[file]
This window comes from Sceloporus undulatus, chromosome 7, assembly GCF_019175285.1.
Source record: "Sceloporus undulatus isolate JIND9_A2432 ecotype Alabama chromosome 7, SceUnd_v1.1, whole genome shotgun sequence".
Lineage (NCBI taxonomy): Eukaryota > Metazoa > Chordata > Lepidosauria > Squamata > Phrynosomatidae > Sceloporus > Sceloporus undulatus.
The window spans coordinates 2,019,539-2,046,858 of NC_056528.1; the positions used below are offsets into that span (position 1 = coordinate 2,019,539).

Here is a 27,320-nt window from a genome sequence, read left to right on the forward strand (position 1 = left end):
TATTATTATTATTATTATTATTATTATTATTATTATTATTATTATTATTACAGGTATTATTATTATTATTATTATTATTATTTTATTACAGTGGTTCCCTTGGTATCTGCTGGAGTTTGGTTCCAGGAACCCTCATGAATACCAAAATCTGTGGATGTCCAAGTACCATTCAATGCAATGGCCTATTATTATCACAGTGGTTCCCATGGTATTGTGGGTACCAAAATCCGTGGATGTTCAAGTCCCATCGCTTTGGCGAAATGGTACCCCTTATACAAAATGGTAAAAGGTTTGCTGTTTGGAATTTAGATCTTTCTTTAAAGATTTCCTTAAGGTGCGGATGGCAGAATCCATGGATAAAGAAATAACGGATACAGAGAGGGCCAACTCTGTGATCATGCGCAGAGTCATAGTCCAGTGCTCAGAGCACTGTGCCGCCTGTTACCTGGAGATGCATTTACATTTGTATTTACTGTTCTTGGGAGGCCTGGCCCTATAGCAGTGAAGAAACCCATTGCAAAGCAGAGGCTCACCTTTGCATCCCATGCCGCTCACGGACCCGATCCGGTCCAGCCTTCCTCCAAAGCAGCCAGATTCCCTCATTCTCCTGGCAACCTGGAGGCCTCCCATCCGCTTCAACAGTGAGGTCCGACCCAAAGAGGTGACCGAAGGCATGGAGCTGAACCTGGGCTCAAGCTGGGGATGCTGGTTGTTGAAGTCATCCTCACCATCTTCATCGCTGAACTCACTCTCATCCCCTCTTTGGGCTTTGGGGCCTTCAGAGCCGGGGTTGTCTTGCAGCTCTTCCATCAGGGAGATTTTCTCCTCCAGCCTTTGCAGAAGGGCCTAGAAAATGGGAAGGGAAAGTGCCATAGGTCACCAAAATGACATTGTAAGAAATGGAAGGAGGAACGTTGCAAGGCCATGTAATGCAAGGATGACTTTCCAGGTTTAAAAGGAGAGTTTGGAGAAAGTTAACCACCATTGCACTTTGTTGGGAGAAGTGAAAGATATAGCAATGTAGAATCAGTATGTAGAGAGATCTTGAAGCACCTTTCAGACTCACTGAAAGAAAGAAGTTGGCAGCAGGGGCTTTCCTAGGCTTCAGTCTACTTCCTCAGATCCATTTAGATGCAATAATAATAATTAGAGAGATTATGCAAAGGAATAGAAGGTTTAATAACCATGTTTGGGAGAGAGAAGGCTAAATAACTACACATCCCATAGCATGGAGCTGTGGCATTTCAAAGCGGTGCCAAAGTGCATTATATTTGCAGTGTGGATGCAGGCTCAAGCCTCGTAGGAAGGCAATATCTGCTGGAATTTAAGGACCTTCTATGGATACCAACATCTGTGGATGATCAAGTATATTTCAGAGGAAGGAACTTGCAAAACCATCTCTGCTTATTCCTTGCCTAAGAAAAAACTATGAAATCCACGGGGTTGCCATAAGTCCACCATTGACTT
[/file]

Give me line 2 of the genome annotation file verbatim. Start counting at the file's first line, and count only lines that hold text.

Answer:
Source record: "Sceloporus undulatus isolate JIND9_A2432 ecotype Alabama chromosome 7, SceUnd_v1.1, whole genome shotgun sequence".